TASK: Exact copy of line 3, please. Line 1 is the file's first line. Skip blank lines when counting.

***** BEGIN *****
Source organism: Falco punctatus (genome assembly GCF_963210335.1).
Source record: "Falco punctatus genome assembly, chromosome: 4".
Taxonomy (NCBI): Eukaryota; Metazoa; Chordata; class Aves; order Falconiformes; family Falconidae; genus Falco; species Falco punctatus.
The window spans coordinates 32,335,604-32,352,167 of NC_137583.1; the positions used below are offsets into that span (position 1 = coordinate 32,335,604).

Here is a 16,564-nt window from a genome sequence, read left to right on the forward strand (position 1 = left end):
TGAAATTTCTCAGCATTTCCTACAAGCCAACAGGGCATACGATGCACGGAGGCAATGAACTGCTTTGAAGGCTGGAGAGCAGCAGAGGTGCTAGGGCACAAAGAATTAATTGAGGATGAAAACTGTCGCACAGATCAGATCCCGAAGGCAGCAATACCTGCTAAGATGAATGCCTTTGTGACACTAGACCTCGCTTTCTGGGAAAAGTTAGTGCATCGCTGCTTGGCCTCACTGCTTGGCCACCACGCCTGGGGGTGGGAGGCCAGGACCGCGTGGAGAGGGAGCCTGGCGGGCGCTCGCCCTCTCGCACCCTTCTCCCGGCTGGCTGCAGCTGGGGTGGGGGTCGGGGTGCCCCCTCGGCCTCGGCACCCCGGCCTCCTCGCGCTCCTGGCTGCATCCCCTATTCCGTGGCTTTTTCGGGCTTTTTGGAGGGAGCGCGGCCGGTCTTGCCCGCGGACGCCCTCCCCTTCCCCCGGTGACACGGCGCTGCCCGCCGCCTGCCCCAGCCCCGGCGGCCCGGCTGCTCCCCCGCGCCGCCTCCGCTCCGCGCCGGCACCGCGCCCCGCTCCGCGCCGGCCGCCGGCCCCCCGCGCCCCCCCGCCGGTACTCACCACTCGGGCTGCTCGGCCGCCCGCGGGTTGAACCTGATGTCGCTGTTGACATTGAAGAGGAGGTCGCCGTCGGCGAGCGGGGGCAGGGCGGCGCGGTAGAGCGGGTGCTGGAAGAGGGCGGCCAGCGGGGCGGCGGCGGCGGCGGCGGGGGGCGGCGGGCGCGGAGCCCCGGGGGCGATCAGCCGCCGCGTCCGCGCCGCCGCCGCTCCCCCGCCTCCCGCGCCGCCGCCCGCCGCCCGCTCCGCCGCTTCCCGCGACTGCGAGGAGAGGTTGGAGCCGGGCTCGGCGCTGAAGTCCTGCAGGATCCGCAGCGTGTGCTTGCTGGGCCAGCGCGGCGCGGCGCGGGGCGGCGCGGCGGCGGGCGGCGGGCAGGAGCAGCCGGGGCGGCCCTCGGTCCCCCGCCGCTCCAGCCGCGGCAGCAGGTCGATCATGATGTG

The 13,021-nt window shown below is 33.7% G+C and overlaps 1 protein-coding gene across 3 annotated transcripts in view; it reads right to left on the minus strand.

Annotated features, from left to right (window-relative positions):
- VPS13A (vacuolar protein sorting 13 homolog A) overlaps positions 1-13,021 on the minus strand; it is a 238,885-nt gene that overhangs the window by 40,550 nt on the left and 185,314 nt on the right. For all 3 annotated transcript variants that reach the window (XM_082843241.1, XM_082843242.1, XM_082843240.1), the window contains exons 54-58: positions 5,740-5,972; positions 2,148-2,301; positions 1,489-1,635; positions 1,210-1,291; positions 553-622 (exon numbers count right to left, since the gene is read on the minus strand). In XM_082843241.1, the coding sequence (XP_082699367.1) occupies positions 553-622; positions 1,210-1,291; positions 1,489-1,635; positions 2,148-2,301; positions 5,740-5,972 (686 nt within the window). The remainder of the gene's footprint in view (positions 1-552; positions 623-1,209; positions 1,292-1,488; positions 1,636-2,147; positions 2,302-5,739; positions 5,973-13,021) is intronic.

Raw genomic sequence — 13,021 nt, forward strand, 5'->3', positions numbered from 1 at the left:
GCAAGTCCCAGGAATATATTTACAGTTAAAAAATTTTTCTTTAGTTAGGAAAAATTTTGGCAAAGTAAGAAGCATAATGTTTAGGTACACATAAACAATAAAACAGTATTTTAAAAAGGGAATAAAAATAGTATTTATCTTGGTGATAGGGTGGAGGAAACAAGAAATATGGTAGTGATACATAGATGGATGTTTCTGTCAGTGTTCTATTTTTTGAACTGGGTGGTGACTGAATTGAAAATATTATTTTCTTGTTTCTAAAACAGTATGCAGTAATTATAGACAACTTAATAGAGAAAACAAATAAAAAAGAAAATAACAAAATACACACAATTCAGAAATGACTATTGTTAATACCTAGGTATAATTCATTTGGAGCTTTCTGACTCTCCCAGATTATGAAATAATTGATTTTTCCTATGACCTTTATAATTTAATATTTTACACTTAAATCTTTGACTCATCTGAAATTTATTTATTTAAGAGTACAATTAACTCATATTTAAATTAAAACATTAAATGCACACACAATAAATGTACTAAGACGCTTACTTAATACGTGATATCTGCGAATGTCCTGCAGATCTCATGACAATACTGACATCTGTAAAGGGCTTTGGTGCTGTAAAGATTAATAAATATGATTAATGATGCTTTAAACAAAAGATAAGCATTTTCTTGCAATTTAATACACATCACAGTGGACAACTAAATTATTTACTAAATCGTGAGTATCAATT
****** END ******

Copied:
Taxonomy (NCBI): Eukaryota; Metazoa; Chordata; class Aves; order Falconiformes; family Falconidae; genus Falco; species Falco punctatus.